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Foreign nationality and age: A double drawback for reemployment in Germany?


  • Bruder, Jana
  • Frosch, Katharina


We analyze reemployment prospects for Germans and non-Germans over the life course. Older foreigners may experience a double drawback due to health issues, discrimination or differences in occupational structure. This effect might be alleviated by accumulation of country-specific skills over time and selectivity effects. We apply a piecewise-constant hazard rate model on more than 270.000 unemployment episodes drawn from the social insurance register for male employees aged 25 to 65 years between 1975 to 2001. Foreign nationality lowers reemployment prospects by 7 percentage points. On average, the effect of aging on reemployment is stronger for non-Germans. The effect of nationality differs strongly between nationalities and ranges from minus 17 percentage points for Greeks up to plus 5 percentage points for people from Ex-Yugoslavia. Aging is particularly a problem for foreigners from Greece and Turkey: Until age 60, their prospects for reemployment are, on average, about 27 percent below that of natives.

Suggested Citation

  • Bruder, Jana & Frosch, Katharina, 2006. "Foreign nationality and age: A double drawback for reemployment in Germany?," Thuenen-Series of Applied Economic Theory 63, University of Rostock, Institute of Economics.
  • Handle: RePEc:zbw:roswps:63

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    References listed on IDEAS

    1. Thomas Bauer & Mathias Sinning, 2011. "The savings behavior of temporary and permanent migrants in Germany," Journal of Population Economics, Springer;European Society for Population Economics, vol. 24(2), pages 421-449, April.
    2. Petrongolo, Barbara, 2001. "Reemployment Probabilities and Returns to Matching," Journal of Labor Economics, University of Chicago Press, vol. 19(3), pages 716-741, July.
    3. Arne Uhlendorff & Klaus F. Zimmermann, 2014. "Unemployment Dynamics among Migrants and Natives," Economica, London School of Economics and Political Science, vol. 81(322), pages 348-367, April.
    4. Elke Lüdemann & Ralf Wilke & Xuan Zhang, 2006. "Censored quantile regressions and the length of unemployment periods in West Germany," Empirical Economics, Springer, vol. 31(4), pages 1003-1024, November.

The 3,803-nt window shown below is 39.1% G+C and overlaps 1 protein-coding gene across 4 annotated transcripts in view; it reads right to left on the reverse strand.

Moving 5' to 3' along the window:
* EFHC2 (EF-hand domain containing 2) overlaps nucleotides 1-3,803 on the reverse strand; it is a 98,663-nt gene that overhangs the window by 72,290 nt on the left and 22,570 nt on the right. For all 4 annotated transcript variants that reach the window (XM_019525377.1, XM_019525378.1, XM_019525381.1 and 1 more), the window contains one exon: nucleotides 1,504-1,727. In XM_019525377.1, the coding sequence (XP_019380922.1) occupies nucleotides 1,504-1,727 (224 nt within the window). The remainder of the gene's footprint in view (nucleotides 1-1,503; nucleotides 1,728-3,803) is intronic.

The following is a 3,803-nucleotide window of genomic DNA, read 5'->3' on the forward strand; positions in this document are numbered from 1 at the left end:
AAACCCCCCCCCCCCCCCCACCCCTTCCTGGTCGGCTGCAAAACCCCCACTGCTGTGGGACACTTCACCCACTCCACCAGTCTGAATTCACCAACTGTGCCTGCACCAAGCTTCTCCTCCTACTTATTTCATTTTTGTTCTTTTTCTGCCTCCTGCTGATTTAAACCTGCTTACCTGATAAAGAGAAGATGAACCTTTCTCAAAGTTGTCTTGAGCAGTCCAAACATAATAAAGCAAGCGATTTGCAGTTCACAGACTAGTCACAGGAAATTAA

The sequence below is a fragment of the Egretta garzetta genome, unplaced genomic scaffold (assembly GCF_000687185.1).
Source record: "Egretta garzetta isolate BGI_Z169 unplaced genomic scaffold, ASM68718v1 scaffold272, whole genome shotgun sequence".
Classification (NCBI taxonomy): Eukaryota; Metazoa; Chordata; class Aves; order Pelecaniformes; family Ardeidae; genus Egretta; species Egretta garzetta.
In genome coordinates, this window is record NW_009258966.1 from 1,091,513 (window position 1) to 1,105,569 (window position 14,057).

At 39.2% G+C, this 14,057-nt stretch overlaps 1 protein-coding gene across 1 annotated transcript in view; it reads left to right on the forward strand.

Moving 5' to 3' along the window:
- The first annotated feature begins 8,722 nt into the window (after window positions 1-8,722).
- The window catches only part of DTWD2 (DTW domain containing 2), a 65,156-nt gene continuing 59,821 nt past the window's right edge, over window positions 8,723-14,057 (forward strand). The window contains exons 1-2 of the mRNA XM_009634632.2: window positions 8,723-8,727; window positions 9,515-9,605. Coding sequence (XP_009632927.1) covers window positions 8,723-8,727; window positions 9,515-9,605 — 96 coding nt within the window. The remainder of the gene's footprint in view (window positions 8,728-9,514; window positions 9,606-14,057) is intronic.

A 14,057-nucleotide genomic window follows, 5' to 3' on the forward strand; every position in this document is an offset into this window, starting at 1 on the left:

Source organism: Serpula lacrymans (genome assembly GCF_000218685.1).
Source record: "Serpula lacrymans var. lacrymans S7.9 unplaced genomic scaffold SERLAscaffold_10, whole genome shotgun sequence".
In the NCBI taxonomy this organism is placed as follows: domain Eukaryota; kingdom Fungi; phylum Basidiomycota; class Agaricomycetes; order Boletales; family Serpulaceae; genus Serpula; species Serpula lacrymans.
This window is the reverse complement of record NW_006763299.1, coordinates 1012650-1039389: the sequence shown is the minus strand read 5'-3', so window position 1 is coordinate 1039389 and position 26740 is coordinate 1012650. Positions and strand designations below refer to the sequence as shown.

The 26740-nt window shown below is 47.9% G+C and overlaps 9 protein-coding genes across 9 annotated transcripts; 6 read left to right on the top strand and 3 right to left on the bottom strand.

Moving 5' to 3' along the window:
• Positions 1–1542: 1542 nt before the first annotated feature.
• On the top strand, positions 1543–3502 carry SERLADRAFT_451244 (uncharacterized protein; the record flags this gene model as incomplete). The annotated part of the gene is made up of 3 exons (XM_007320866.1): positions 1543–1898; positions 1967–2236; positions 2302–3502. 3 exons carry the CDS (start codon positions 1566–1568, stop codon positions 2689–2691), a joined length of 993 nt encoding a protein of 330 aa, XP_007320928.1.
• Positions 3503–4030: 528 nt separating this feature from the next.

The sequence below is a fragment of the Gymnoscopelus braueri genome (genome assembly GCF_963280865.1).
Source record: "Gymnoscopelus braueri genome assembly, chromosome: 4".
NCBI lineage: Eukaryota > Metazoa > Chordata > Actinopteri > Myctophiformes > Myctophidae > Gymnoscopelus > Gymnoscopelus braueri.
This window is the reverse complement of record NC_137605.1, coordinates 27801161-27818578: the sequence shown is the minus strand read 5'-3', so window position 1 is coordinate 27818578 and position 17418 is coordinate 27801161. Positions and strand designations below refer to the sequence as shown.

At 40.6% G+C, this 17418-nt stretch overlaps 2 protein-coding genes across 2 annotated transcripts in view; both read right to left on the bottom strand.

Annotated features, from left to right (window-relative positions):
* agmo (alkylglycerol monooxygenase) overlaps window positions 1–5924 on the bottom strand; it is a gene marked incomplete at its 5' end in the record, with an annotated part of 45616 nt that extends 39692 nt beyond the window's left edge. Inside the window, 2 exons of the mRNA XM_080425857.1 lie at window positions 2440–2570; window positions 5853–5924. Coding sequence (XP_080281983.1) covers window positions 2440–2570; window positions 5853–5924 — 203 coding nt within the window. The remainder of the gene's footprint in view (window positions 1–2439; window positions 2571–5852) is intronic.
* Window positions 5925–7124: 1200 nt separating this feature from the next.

5. Victoria Buesch & Svenn-Age Dahl & Dennis A.V. Dittrich, 2004. "Age Discrimination in Hiring Decisions - A Comparison of Germany and Norway," Papers on Strategic Interaction 2004-14, Max Planck Institute of Economics, Strategic Interaction Group.
    6. Frosch, Katharina, 2006. "Reemployment rates over the life course: Is there still hope after late career job loss?," Thuenen-Series of Applied Economic Theory 64, University of Rostock, Institute of Economics.
    7. Lori G. Kletzer, 1998. "Job Displacement," Journal of Economic Perspectives, American Economic Association, vol. 12(1), pages 115-136, Winter.
    8. Günter Lang, 2005. "The difference between wages and wage potentials: Earnings disadvantages of immigrants in Germany," The Journal of Economic Inequality, Springer;Society for the Study of Economic Inequality, vol. 3(1), pages 21-42, April.
    9. Geoffrey Carliner, 1982. "The Wages of Older Men," Journal of Human Resources, University of Wisconsin Press, vol. 17(1), pages 25-38.
    10. Börsch-Supan, Axel & Düzgün, Ismail & Weiss, Matthias, 2005. "Altern und Produktivität: Zum Stand der Forschung," MEA discussion paper series 05073, Munich Center for the Economics of Aging (MEA) at the Max Planck Institute for Social Law and Social Policy.
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    Cited by:

    1. Achatz, Juliane & Trappmann, Mark, 2011. "Arbeitsmarktvermittelte Abgänge aus der Grundsicherung : der Einfluss von personen- und haushaltsgebundenen Barrieren," IAB Discussion Paper 201102, Institut für Arbeitsmarkt- und Berufsforschung (IAB), Nürnberg [Institute for Employment Research, Nuremberg, Germany].
    2. Frosch, Katharina, 2006. "Reemployment rates over the life course: Is there still hope after late career job loss?," Thuenen-Series of Applied Economic Theory 64, University of Rostock, Institute of Economics.

    More about this item


    labor migration; aging workforce; reemployment; proportional hazard rate models; demographic change;

    JEL classification:

    • J14 - Labor and Demographic Economics - - Demographic Economics - - - Economics of the Elderly; Economics of the Handicapped; Non-Labor Market Discrimination
    • J15 - Labor and Demographic Economics - - Demographic Economics - - - Economics of Minorities, Races, Indigenous Peoples, and Immigrants; Non-labor Discrimination
    • J24 - Labor and Demographic Economics - - Demand and Supply of Labor - - - Human Capital; Skills; Occupational Choice; Labor Productivity


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